Wednesday, July 15, 2009

Milk Silk Lace Shawl

This was my first project using 100% handspun Milk Silk. I enjoyed spinning this new fiber and wrote about this experience Here. The colorway I used for this shawl is "Calypso" and I used just over 3 ounces for the entire project.

I found the pattern for this lace shawl on Ravelry. It is Swallowtail Shawl by Evelyn A. Clark. The shawl knitted up quickly and easily.

Since this is the first time I've made something from
Milk Silk, I was not sure how it would work out. I am happy to say that I could not have been more pleased with the results. The shawl blocked out well and is holding its shape. The stitches are well defined and the lace pattern is so pretty.

Best of all is the softness and drape of this yarn. The shawl is a delight to touch, hug around one's neck, or just cuddle with. The weight of the yarn gives tremendous drape. It falls elegantly around the shoulders. I hope you can see this in the pictures.

Spinning Milk Silk aka Milk Protein Fiber

Got Milk? No, not that great cookie-dunking drink, but milk protein fiber! New to hand spinners is a manufactured fiber made from milk. It is a lovely, soft fiber that takes color beautifully. I love dyeing this fiber because the colors turn out like jewels. I call my line of hand painted milk protein fibers, Milk Silk. Here are a few pictures of the colorways I have dyed so far. You may click on an image for more information.

Spinning Milk Silk

For my first 100% Milk Silk project, I chose to spin the "Calypso" colorway. I needed to make something special for my guild's exchange and I thought a lace shawl made from brightly painted Milk Silk would be fun to make.

I began by spinning from the end of the dyed top, but found that the fiber clumped up in my hands. I then tried spinning from the fold and found that this spinning technique worked well. Not only did the fibers cling together better while being spun, but I was able to more fully control the color changes of the painted top.

Milk Silk is a somewhat slippery fiber to spin. I found that if I loosened my spinning wheel's tension so that the draw-in was as light as possible, it kept the fibers from slipping out of my hands before they were spun.

I wanted the colors to stay clear and bright, just like the painted top. I also wanted this yarn to be a laceweight two-ply. So, I divided my top lengthwise and spun each length separately. When plying, I made sure to line up the colors so that turquoise plied with turquoise, copper with copper, etc. Occasionally, the colors overlapped each other for a short distance when one color changed to another, but for the most part the colors lined up well.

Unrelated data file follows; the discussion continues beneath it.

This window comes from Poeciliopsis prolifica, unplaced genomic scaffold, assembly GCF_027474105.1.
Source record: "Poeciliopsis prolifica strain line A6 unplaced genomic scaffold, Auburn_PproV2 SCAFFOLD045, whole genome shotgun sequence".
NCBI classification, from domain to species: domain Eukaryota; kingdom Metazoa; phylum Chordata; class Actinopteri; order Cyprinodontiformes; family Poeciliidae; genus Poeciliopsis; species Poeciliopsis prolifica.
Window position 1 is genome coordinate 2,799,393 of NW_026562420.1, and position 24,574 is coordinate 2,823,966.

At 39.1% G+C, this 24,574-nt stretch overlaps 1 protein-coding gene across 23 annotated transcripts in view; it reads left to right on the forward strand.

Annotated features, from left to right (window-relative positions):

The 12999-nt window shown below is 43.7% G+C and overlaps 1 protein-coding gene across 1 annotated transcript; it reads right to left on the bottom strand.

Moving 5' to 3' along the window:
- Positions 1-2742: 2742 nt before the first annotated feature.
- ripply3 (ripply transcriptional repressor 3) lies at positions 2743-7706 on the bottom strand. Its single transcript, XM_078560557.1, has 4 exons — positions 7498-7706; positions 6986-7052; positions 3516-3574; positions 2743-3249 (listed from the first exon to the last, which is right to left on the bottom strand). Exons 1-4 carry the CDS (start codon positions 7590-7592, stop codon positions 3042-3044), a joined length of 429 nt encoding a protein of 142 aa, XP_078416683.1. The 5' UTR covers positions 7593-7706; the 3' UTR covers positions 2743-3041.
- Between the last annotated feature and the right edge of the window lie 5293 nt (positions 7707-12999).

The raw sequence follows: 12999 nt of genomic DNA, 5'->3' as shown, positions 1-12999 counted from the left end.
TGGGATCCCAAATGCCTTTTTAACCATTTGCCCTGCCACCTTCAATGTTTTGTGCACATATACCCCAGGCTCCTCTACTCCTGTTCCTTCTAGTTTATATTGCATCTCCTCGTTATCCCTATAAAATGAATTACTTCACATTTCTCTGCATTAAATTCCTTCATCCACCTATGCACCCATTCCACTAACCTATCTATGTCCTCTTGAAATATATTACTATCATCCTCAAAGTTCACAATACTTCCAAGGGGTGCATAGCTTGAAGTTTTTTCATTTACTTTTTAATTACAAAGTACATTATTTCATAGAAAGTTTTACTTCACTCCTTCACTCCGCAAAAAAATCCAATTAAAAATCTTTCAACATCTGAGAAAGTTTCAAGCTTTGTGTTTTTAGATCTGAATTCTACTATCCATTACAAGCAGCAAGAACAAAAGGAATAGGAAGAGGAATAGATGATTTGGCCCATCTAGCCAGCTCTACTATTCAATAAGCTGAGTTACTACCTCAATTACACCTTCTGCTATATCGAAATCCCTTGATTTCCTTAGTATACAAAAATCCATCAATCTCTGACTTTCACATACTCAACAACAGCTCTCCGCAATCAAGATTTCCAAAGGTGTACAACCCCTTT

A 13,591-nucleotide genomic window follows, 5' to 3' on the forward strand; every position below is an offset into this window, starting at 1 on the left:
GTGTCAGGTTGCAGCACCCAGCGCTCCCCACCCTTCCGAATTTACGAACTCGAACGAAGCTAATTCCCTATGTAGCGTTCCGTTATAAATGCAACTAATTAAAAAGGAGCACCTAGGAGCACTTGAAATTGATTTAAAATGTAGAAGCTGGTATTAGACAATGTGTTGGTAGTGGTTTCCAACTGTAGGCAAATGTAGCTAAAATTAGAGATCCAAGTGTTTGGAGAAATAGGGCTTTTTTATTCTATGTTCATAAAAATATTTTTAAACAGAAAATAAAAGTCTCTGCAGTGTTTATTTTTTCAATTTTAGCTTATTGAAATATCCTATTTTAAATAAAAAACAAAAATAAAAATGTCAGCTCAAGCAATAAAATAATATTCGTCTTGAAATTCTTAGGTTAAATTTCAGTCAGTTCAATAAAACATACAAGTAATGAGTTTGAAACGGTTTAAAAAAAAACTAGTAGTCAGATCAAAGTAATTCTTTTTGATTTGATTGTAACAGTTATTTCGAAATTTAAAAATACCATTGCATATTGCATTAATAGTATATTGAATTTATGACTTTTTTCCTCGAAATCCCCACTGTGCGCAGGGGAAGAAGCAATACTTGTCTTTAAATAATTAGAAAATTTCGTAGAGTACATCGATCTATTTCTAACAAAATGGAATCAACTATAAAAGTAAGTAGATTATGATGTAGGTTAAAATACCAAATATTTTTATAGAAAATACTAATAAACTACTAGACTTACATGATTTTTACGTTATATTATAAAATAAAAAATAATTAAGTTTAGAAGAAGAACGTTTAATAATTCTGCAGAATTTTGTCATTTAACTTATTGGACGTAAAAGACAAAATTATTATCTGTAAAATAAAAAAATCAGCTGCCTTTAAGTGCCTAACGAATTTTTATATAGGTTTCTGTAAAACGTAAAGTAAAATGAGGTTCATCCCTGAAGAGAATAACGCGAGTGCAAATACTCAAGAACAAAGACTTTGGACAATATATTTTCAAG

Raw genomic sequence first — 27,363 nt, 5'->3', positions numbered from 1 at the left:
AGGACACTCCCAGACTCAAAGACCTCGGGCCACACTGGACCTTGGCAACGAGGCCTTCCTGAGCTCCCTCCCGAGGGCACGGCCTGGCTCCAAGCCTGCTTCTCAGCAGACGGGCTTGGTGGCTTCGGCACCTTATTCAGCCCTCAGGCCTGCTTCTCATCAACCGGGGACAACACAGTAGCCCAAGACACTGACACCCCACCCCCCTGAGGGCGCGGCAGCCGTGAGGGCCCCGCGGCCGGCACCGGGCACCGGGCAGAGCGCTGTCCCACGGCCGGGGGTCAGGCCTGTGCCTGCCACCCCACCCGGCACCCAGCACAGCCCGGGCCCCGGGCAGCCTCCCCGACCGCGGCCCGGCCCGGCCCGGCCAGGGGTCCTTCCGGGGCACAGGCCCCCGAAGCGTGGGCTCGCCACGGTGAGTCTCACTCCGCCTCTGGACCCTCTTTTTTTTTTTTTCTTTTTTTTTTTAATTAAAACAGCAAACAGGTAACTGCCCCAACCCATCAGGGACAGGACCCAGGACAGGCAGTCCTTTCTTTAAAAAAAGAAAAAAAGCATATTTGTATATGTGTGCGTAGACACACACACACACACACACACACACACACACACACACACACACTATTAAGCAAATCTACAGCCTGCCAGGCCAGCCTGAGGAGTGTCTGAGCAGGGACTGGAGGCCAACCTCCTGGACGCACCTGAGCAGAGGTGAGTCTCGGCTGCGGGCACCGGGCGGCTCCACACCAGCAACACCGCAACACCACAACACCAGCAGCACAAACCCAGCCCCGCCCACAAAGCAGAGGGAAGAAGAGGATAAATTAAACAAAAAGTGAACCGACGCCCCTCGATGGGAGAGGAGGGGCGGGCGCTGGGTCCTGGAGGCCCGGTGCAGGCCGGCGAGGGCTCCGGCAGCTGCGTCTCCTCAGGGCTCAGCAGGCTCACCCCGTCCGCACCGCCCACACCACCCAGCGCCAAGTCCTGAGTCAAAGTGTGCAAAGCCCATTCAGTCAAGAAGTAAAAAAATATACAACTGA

I learned that Milk Silk needs quite a bit of twist in order to hold the slippery fibers together, but, if it has too much twist, the yarn will snap. It took a little practice to determine the optimum twist for this yarn, but once established, spinning went quickly and smoothly--Very smoothly!

The yarn turned out beautifully. It had an unbelievably soft hand and also a nice weight that I hoped would create a shawl with good drape. Click here to see pictures of the completed shawl.
I recommend Milk Silk to those who are comfortable spinning wool and who are ready for the challenge of more exotic fibers. I found this easier to spin than silk, yet trickier than most other protein fibers. I would say a spinner with moderate ability will enjoy spinning Milk Silk.

Saturday, July 11, 2009

Greenwood Fiberworks
Featured on Lime & Violet

It was nice to have my shop reviewed by the self-acclaimed knitting addicts, Lime & Violet. You can read what they say

Thursday, July 09, 2009

July Phat Fiber Samples

I am happy to be a contributor for the July "non-wool" Phat Fiber Box. The non-wool theme allowed me to play with fibers that have been lurking around my studio. I decided to create some unique fiber batts just for Phat Fiber. These are made of soft, silky bamboo fiber and blended with hand-painted tussah silk and just a bit of hand-dyed icicle sparkle. Here's the spoiler pictures.

Batts being drumcarded

Soft, Fluffy Batts!

A Pile of Batts

One of 50 mini batts waiting to go in the mail